|Manufactured:||2004 (First appears in Halo 2)|
|Range:||Short to Medium|
|Type:||M634 X-HP-SAP, 9.5x40mm|
The BR85 Heavy Barrel Service Rifle, commonly known as The Battle Rifle, is a UNSC infantry selective fire service rifle used primarily in the video game franchise. It is a gas-operated, magazine-fed rifle that is extraordinarily effective against infantry energy shielding. It has a magazine size of 36 rounds and fires in three-round bursts.
The BR55 Battle Rifle is a gas-operated, magazine-fed, mid-to-long range weapon capable of semi-automatic and burst-firing modes. Prototypes of the BR55 existed as early as 2524, and were later used in 2525 during the fall of Harvest. By 2548 it had superseded the M392 Designated Marksman Rifle in use in all branches of the military with exception of the Army. The Battle Rifle fires the M634 9.5x40mm X-HP-SAP round from a 36-round magazine. Additionally, the weapon features a Telescopic Sight capable of 2x magnification. It does reasonable damage to enemies, being able to kill most within a few bursts (normally four when enemy is fully shielded), and can easily land headshots on unshielded targets, resulting in a one-hit kill. Its' accuracy and range are both also reasonably high, being able to hit a target from medium to semi-long ranges. It is highly recommended to always have one on hand during higher difficulty levels.
The titanium alloy weapon is gas-operated with a rotating bolt, therefore the charging handle must be racked before the first round can be fired; this will put a round into the barrel. The charging handle used to chamber the round is located on the left side of the weapon and does not move during operation. Once the first round is fired, the gases from that round—and those to follow—impinge upon a gas piston, which pushes back the bolt carrier, rotating the bolt inside and continuing to chamber rounds until the magazine is empty. Once the magazine is empty, the charging handle (even though not illustrated in-game) can either be pulled back and locked or it can be fully cycled after a fresh magazine has been housed. If it is pulled back and locked, then it must be pushed forward once a fresh magazine is housed to chamber a new round. The magazine release button is located on both sides of the gun with an arrow pointing down towards the housed mag in the stock. The ejection port is located on the right side of the weapon. There is also a fire selector on both sides of the ammo display.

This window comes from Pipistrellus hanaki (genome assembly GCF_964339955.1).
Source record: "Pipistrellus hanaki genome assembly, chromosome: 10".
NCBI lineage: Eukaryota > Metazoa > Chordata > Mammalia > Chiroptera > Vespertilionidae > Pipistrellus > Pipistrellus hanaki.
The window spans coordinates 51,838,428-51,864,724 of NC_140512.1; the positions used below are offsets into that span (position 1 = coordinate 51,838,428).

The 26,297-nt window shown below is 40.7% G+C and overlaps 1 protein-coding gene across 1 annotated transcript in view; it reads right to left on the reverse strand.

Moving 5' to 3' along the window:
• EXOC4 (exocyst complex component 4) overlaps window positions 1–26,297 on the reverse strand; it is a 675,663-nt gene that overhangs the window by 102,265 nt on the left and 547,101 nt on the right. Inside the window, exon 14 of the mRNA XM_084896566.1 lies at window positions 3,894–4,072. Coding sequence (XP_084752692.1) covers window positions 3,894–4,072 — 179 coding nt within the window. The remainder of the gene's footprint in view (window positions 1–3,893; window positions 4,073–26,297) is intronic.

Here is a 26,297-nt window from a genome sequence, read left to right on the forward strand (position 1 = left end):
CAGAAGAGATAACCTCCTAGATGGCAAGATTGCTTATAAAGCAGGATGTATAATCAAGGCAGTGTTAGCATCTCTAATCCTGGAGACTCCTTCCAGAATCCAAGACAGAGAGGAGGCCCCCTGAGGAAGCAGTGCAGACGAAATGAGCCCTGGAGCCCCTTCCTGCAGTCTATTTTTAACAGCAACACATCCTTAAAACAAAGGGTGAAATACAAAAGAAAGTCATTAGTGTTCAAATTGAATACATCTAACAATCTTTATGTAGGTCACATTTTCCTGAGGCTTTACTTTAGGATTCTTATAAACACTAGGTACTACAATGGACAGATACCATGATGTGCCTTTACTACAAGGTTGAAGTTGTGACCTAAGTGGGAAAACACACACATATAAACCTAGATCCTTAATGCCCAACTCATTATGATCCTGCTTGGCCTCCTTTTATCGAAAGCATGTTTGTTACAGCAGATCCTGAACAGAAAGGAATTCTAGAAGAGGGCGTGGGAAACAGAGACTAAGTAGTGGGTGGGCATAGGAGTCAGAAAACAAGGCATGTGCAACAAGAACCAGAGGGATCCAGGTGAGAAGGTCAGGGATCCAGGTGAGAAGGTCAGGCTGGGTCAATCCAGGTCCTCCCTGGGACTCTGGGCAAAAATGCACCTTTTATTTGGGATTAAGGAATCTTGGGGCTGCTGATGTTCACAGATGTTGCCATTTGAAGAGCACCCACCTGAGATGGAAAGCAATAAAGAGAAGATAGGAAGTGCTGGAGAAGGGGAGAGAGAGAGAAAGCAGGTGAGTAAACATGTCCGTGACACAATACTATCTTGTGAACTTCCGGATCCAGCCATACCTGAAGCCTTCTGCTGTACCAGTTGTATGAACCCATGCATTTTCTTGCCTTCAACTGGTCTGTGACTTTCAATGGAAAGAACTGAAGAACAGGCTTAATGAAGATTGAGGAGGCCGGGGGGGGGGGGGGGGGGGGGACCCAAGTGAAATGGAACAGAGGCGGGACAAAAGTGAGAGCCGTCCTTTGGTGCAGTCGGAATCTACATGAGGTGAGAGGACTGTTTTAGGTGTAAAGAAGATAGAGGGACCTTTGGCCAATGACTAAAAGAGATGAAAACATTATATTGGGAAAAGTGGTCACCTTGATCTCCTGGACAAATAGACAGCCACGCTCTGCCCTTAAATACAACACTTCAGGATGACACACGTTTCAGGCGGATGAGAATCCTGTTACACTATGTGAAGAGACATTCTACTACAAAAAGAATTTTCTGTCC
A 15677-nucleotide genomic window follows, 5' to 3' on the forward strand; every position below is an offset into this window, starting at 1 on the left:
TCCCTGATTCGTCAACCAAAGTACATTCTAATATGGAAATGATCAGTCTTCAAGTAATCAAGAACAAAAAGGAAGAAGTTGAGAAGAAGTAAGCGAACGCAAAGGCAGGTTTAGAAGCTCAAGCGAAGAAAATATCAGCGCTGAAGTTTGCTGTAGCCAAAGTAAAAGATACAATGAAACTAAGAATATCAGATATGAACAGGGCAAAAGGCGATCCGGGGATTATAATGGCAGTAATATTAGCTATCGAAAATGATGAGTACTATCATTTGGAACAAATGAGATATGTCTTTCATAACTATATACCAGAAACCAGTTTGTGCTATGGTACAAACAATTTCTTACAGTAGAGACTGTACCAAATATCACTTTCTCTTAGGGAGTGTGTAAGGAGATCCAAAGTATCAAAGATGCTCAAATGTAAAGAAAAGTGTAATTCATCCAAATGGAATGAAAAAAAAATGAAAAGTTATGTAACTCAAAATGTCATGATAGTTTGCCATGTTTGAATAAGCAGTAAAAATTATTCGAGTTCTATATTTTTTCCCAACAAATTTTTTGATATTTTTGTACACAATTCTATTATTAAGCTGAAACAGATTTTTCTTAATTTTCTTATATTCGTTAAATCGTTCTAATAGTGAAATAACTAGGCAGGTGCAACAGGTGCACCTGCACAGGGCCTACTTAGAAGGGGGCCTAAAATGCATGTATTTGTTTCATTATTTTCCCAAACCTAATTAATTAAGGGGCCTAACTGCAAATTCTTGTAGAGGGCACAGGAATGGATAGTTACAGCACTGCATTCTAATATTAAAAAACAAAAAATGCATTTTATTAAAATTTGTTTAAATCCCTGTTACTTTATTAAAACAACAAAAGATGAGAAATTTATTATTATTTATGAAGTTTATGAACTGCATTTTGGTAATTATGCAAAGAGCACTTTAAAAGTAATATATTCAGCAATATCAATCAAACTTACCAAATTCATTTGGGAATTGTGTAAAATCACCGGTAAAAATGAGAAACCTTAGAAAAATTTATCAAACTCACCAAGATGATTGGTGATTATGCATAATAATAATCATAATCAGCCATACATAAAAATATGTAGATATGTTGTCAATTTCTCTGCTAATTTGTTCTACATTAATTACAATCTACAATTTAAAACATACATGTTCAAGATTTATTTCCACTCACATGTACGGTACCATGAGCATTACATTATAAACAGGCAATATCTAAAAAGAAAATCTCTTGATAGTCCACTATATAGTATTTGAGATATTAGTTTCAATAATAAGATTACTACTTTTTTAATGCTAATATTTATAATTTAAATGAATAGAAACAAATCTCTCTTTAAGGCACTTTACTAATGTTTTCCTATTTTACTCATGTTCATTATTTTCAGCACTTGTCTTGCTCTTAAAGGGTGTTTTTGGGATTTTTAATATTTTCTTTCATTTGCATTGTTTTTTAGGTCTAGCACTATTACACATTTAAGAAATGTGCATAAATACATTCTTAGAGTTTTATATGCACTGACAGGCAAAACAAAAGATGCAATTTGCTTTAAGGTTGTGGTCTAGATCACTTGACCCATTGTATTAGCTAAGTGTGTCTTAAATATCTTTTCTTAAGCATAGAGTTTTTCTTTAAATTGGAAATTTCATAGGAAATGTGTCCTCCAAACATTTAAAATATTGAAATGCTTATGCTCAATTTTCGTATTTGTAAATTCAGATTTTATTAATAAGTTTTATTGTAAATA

The BR55, having a rifled barrel, is 89.9 cm long and is fitted with a scope for increased accuracy. The scope is mounted on the optics rail. The safety is also located above the handle of the weapon. Also, as the magazine of the rifle is inserted behind the trigger, it is classed as a bullpup, as with the MA5B Assault rifle.
It is interesting to note the ammunition type used for the battle rifle. It uses a new 9.5 x 40mm experimental round. The 7.62 x 51 mm NATO round is a rather high-powered round used on the MA5 and on modern-day marksman rifles and machine guns. The 7.62 mm already has a history of having too much recoil because of the round's high power, which made it hard to fire in full-auto in Assault rifles. Despite the Battle Rifle's shorter case size, the increase in diameter actually increases the amount of powder present. The level of recoil would be enough to drastically decrease accuracy and inhibit the ability to fire controlled bursts for standard Marines, although for Spartans it should not be a problem.